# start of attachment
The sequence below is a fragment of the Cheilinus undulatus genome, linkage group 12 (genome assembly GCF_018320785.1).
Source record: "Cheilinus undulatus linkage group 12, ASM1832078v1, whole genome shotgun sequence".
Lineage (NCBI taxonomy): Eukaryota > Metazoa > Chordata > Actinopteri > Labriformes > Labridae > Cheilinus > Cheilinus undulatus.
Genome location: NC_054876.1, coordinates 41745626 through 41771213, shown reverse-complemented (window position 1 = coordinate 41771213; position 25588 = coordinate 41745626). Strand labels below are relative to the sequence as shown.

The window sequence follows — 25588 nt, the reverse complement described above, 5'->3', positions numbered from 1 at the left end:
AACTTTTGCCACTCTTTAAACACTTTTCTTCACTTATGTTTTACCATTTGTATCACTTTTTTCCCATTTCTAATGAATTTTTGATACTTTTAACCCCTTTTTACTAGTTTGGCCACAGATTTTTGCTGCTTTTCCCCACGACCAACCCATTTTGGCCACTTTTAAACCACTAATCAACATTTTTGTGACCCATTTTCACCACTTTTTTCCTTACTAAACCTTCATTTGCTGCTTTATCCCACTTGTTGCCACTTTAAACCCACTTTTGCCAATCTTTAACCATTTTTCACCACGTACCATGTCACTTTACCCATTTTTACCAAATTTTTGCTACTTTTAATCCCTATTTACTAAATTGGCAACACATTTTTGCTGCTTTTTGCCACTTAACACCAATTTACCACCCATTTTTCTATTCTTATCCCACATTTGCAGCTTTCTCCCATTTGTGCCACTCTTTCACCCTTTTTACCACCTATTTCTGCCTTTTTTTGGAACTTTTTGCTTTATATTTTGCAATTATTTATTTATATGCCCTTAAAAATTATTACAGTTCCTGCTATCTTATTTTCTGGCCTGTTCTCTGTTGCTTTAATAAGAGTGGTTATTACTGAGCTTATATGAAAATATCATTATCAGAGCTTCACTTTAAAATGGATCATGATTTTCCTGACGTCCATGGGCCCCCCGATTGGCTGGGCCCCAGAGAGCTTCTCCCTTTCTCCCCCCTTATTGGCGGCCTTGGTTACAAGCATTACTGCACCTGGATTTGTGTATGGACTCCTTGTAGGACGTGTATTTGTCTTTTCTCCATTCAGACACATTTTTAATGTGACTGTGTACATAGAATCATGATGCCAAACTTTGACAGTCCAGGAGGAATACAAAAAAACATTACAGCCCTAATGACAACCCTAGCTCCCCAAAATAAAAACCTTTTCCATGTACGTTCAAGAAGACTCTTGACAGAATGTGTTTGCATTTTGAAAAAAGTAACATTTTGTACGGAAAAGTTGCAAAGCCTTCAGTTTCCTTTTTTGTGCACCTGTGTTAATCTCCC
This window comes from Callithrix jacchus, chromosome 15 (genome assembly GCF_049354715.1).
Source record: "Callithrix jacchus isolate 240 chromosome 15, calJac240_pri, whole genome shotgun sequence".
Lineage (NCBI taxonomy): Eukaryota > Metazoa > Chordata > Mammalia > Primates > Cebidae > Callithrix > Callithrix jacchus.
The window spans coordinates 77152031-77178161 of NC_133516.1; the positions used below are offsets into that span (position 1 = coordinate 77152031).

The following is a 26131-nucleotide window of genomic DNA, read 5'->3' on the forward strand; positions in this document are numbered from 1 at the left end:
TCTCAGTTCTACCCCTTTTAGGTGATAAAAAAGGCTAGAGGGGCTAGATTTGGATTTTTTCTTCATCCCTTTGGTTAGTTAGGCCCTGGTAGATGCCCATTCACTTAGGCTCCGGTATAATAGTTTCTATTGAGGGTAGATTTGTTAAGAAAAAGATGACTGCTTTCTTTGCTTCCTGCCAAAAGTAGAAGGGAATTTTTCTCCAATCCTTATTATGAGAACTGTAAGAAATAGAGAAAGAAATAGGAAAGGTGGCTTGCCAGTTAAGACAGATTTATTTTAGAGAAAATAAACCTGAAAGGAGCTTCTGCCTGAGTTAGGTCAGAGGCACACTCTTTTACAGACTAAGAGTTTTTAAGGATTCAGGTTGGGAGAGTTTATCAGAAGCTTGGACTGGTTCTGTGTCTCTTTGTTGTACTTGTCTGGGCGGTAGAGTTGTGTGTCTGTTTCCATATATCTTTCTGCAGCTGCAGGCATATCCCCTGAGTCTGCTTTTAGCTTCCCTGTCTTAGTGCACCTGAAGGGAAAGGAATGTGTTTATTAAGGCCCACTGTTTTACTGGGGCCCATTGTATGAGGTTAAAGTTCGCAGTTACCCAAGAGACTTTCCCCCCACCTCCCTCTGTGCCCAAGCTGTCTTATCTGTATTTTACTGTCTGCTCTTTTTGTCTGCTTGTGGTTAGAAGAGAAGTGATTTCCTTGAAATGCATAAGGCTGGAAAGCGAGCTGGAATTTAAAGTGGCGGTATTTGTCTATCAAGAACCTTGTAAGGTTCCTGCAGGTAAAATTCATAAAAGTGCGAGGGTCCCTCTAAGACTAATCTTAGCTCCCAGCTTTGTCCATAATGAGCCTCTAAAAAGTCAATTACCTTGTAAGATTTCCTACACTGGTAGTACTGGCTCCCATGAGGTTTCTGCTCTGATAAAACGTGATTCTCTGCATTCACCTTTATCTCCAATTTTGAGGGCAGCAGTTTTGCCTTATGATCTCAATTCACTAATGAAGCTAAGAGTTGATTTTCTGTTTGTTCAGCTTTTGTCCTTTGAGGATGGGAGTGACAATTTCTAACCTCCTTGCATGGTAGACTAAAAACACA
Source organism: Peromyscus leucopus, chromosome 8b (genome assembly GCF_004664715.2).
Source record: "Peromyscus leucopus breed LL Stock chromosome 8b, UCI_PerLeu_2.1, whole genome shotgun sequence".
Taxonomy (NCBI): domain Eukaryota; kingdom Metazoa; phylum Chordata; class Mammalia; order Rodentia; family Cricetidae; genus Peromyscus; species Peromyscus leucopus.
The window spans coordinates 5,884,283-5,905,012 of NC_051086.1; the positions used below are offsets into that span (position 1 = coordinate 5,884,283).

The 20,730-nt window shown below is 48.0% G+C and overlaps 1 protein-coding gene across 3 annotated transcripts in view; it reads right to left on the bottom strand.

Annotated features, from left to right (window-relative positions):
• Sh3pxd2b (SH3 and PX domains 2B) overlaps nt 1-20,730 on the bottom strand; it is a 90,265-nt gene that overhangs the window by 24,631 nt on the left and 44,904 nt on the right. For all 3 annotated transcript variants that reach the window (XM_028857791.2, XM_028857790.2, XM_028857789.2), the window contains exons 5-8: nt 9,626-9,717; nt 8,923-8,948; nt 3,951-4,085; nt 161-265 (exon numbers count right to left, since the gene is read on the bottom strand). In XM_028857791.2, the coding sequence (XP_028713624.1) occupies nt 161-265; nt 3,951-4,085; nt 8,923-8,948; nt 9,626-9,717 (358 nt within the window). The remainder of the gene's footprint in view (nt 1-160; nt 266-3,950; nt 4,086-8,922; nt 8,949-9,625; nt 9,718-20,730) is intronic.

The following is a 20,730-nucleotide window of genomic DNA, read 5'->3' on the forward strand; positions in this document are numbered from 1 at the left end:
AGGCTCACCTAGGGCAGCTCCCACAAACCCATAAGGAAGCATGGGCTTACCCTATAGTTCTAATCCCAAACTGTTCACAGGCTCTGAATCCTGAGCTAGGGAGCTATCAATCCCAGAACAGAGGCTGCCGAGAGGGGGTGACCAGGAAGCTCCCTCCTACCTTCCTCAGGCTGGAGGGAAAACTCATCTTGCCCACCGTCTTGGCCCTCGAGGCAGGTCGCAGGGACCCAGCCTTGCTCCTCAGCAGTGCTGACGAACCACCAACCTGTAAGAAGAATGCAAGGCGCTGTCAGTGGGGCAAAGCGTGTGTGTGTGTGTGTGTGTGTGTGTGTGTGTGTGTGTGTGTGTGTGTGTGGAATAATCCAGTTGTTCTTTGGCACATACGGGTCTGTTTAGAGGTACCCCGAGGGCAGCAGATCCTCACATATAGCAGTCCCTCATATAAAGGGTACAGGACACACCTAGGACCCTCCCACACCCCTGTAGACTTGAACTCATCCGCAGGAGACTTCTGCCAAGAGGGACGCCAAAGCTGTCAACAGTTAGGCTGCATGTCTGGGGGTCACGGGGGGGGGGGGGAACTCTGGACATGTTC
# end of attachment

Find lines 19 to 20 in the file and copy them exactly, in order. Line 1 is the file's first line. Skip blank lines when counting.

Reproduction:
• Sh3pxd2b (SH3 and PX domains 2B) overlaps nt 1-20,730 on the bottom strand; it is a 90,265-nt gene that overhangs the window by 24,631 nt on the left and 44,904 nt on the right. For all 3 annotated transcript variants that reach the window (XM_028857791.2, XM_028857790.2, XM_028857789.2), the window contains exons 5-8: nt 9,626-9,717; nt 8,923-8,948; nt 3,951-4,085; nt 161-265 (exon numbers count right to left, since the gene is read on the bottom strand). In XM_028857791.2, the coding sequence (XP_028713624.1) occupies nt 161-265; nt 3,951-4,085; nt 8,923-8,948; nt 9,626-9,717 (358 nt within the window). The remainder of the gene's footprint in view (nt 1-160; nt 266-3,950; nt 4,086-8,922; nt 8,949-9,625; nt 9,718-20,730) is intronic.

The following is a 20,730-nucleotide window of genomic DNA, read 5'->3' on the forward strand; positions in this document are numbered from 1 at the left end: